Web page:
Like 3
      • mik
      • mik
      • 6 mths ago
      • Reported - view

       I think you need to back off your stance a bit... Your points are well taken but if this is can appeal to various thinking.   For example, the link you reference states, "The real power in money management is focusing on what you want the money to do, not where it’s located." 

      I have a money market account that earns 3% interest but can only withdrawal 3 times per month before a $7.50 fee is levied. My other account is a basic checking, no fee but also no interest. If I have $30,000 today I'll be spending over the next year, I would prefer to earn 3% interest on that. Bills I can't pay with a credit card are paid through basic checking and I have my direct deposit split to only send a small amount of funds to that account.

      YNAB works for me as it helps me with what I want to do with my money first but YNAB also helps me maximize my interest/avoid fees BY having more than one account. It's not complicated.

      I busted through the learning curve without reading all the how to's first..."unfortunately" that's how I learn. I then watched videos, made some tweaks... Still do.

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      • dakinemaui
      • dakinemaui
      • 6 mths ago
      • 1
      • Reported - view

      mik If you think that article is advocating for a single account, you should probably read it again.

      Like 1
      • mik
      • mik
      • 6 mths ago
      • Reported - view

      dakinemaui You're correct, I do realize that.  It was a long day. Felt like the user was getting scolded for trying things out himself/herself. The link I referenced contained the quote I pasted which is contrary to where I've found value in YNAB, i.e, the location of my money can be as valuable as what I want it to do.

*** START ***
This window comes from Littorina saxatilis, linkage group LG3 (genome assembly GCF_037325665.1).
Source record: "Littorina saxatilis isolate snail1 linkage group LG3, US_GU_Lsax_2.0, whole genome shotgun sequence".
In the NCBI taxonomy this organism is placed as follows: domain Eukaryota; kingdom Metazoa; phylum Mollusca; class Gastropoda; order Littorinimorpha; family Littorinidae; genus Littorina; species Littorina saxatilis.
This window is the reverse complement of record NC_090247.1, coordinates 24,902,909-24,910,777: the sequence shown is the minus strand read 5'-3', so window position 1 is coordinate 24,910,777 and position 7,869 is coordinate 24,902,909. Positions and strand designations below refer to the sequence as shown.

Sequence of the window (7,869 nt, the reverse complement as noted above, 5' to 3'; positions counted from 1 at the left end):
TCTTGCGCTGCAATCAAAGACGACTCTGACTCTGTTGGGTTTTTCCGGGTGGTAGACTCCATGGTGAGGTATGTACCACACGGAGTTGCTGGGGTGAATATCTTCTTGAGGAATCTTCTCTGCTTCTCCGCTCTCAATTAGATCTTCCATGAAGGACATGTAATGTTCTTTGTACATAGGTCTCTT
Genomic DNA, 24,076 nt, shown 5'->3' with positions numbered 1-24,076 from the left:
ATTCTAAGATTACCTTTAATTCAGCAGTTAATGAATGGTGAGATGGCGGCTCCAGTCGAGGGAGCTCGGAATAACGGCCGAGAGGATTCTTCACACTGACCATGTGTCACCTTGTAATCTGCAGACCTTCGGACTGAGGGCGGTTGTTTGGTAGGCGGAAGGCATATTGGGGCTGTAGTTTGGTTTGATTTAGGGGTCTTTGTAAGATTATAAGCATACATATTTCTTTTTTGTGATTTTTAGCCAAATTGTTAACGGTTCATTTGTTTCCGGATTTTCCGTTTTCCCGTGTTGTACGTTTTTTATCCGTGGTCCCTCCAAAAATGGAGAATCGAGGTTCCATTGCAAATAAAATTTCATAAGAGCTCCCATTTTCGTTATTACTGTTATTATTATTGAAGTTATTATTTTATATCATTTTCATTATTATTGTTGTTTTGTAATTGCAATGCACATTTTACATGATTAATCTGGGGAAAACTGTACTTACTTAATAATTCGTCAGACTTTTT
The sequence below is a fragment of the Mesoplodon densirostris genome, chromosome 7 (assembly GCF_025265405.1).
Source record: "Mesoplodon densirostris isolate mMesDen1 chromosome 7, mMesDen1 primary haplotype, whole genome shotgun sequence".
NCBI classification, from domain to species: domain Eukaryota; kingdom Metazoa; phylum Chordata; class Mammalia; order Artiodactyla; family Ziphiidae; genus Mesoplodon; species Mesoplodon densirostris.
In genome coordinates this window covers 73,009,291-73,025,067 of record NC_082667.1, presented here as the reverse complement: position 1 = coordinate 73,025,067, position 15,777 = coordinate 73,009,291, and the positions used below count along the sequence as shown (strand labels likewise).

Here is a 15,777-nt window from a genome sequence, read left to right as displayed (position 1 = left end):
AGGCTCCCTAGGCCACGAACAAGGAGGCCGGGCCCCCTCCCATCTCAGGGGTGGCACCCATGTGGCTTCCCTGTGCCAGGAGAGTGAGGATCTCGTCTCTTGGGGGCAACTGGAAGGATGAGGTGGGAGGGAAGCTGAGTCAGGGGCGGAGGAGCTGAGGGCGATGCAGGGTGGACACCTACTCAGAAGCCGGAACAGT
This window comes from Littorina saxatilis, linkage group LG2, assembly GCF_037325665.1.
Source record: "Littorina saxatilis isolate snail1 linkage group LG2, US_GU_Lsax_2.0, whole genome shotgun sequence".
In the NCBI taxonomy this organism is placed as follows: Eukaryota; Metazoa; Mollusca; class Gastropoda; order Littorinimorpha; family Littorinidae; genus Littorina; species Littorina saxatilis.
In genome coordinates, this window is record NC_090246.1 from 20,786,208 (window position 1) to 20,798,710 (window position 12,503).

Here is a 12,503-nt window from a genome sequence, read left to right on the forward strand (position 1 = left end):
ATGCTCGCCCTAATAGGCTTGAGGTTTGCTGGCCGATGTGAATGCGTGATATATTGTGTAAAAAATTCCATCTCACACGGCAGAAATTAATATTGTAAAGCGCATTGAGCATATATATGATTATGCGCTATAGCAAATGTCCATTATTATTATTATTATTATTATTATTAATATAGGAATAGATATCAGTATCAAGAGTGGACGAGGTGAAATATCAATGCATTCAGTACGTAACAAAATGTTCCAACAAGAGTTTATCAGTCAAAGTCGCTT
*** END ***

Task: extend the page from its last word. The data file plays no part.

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      • dakinemaui
      • dakinemaui
      • 6 mths ago
      • Reported - view

      mik agree that viewpoint is extremely powerful, and I'm glad you have that understanding under your belt. Cheers!

      Like
  • Rowen Nortje said:
    reconciling accounts, how and when is this meant to happen?

    The point is to ensure YNAB matches reality. It doesn't do much good if your plan (a.k.a., budget) has $5000 when you only have $4000 in real life. The process will identify transactions you don't have in YNAB (but should), as well as potentially detect fraudulent transactions that you didn't make.

    How often is a personal call. Some reconcile their main accounts daily. (It is easier when there are fewer transactions.) I reconcile the main accounts weekly and low traffic accounts monthly.

    Like 4
      • rushiec
      • I choose forwards!
      • rushiec
      • 1 yr ago
      • 1
      • Reported - view

      dakinemaui same here.  I reconcile something like weekly for my main account and any not currently used/low transaction accounts I just reconcile very irregularly.

      Like 1
  • Rowen Nortje said:
    Third reason, I have two types of small savings accounts, one is a tax free investment account, that build on a daily basis that when imported into YNAB are seen as an outflow. If I create these two accounts, update the totals with current totals, how do I then tell YNAB that money coming off my main account is going into these smaller savings accounts? I also don't want them to be "budgetable" as they are meant to be accounts to grow not use unless absolutely needed.

     Hi Rowen, 

    I'm not sure what you mean when you say that YNAB see's these as an outflow.

     

    If both small savings accounts and your other bank account (I'll call this MAIN) are in YNAB, and you mean when you deposit to your two small savings accounts, YNAB sees the outflow from your other account - MAIN, then you would also have an inflow to the small savings account.  Overall your net position would still be the same...just the $ are no longer in MAIN and are now in small savings.

     

    Like jenmas  I also initially changed the categories, and then after 2 years, I did a completely new budget aligned with my new way of YNAB thinking (priority driven, and for me I prefer to see my least negotiable categories lower down.  So the categories I have room in to play OR that I won't fund until I paid off debt are first....it keeps me VERY reminded of why I am making the choices I am.

     

    I also listened to the entire back catalog of podcasts by Jesse.  And took a couple of the workshops (some twice) until I go the hang if it all.  

    Like 3